I doubt it is only the new shiny things that attract “new” users (given the definition of “new” SCN user is debatable). My analysis of new accounts Answer/Question activity showed Crystal Reports being the top subject of Questions from “new” authors – Crystal Reports is not that new. Although that analysis was based on (whisper it) primary tags (…exits the conversation in regard to how valid is any analysis of questions based on people choosing the right tag…)

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Cool so we need more Crystal reports sharing. Piece of cake. As long as you know crystal reports. :)

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I can only guess some SCN members are just looking for a crystal ball at this point. :)

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I was pointed at today. I've never heard of it before.


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i admit i gave a look of it and it isn't bad...

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No it isn't horrible. I don't think it's as robust as the SAP Community. The Q&A really isn't there either. It also - in some cases points to SAP Community blogs as a resource.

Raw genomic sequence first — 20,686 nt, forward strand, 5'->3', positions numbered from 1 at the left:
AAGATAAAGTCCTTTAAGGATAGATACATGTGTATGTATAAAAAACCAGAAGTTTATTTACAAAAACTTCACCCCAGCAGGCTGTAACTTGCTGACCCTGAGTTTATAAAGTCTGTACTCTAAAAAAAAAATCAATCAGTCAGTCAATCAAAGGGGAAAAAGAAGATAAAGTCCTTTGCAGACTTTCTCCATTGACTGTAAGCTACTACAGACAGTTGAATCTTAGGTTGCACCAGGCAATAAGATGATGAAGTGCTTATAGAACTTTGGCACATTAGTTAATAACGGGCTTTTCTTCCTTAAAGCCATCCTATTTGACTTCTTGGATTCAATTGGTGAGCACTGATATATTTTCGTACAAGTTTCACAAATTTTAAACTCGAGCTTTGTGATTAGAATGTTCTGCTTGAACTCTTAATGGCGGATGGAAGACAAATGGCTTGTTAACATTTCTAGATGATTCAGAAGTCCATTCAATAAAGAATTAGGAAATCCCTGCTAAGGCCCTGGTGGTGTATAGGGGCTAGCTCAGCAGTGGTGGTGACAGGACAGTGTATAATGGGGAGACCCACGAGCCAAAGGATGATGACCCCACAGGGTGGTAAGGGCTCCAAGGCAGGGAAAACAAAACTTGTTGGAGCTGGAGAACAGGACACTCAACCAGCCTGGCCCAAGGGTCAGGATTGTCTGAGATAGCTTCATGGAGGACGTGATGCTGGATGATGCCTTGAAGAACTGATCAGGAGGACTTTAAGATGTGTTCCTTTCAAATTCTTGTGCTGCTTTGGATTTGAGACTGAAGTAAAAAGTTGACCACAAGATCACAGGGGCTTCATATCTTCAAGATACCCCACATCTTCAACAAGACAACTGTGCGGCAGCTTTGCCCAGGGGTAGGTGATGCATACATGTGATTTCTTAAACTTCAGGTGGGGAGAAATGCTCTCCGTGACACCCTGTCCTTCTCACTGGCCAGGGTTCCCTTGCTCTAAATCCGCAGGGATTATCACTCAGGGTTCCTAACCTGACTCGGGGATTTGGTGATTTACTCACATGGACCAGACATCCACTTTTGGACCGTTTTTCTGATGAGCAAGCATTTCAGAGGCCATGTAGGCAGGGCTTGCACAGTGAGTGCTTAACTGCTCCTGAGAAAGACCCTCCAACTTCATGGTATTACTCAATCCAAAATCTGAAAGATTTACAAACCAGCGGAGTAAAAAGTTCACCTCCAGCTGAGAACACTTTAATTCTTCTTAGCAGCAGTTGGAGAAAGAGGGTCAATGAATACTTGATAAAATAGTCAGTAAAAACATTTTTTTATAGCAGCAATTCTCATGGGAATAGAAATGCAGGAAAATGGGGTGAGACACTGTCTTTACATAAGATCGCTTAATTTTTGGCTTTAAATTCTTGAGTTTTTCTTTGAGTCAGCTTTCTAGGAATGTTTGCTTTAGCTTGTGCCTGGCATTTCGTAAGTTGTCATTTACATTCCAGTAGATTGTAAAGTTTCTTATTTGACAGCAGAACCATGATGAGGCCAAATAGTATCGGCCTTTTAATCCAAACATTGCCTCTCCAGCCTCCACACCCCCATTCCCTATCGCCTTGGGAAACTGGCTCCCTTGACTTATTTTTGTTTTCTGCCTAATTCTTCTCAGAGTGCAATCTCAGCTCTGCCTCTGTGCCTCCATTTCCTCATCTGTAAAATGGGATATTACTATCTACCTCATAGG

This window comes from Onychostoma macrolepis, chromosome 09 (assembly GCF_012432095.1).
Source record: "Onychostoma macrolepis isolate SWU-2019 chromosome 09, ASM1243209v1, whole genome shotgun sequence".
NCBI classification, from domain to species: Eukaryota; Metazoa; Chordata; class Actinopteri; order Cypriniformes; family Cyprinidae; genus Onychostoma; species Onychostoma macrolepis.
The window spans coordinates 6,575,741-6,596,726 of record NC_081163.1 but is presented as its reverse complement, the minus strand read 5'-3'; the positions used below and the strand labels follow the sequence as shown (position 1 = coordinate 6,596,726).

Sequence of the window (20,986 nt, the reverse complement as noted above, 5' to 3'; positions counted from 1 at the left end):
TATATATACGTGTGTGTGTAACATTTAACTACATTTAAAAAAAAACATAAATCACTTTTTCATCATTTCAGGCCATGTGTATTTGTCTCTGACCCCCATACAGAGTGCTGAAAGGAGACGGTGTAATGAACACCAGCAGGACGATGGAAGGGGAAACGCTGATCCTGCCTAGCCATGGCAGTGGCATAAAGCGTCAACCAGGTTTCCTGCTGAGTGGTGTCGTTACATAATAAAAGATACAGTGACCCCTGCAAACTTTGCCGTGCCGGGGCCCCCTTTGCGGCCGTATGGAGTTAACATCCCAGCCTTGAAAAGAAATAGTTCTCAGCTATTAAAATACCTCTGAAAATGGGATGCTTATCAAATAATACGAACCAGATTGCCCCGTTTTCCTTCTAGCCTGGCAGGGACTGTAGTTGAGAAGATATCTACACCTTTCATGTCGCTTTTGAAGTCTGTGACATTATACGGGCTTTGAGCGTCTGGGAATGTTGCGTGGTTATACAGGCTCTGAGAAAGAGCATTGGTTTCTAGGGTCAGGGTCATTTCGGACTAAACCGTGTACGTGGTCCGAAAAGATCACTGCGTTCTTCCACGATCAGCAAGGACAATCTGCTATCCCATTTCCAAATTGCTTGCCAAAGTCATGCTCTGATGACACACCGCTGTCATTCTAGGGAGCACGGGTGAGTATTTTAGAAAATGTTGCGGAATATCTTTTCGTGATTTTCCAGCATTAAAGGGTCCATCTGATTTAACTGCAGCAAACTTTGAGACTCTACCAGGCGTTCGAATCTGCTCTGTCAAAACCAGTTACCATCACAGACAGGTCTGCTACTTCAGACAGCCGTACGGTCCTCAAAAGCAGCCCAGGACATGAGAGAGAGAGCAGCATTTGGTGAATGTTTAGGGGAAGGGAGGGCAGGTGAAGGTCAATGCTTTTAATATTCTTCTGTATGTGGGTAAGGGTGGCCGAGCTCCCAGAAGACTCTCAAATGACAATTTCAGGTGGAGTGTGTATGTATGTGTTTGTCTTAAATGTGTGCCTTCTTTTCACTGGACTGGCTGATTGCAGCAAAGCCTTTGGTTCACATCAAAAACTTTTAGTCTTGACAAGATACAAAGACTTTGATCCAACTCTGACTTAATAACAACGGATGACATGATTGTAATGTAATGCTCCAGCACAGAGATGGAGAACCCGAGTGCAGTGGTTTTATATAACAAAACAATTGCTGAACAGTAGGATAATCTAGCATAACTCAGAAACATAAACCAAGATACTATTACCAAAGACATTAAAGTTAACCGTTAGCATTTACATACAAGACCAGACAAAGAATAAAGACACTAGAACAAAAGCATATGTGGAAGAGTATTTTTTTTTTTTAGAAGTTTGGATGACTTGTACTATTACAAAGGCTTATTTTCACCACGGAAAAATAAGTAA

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Jelena Perfiljeva
Mar 08 at 01:44 PM

4500+ views --> no doubt it was and still is a hot trending blog. The freshness of a few author updates, ample comments on the blog, and tagging it in a CC post like this one make people like me a repeat visitor and keep edging the views higher and higher. This element of excitement and community bonding is what makes people bookmark, follow, watch, and more likely to engage in some form of activity that would have them log in and quantify themselves as an 'active' member. We need to get the vehicle (platform) more conducive to this sense of community.

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Hi Michelle, thanks for an engaging question and it's good to see different viewpoints in the thread here. I've been around the community for a good while, and recently returned. Part of that return was to see how it really was in the post-Jive era. I'm predominantly a blogger in this context, so I was interested to see how blogging worked on the new platform.

And as I tweeted a while ago, I was more than pleasantly surprised. Authoring blog posts on the new (Wordpress-based) platform was a super pleasant experience. From the familiar and focused interface (it's not perfect but there's little that's perfect in life), through the auto-save, to the responsiveness, I think it's a huge improvement.

Recently I wrote a blog post series on SCP Workflow (short index here: I can't remember how many words in total, but it was a lot, ten posts in total on the community platform. And there were no hiccups with content creation or editing at all.

So there's my response to one of your questions above. Writing blog posts isn't everything, but it's important to me. Cheers!

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Me too! :)

Thank you for a great answer!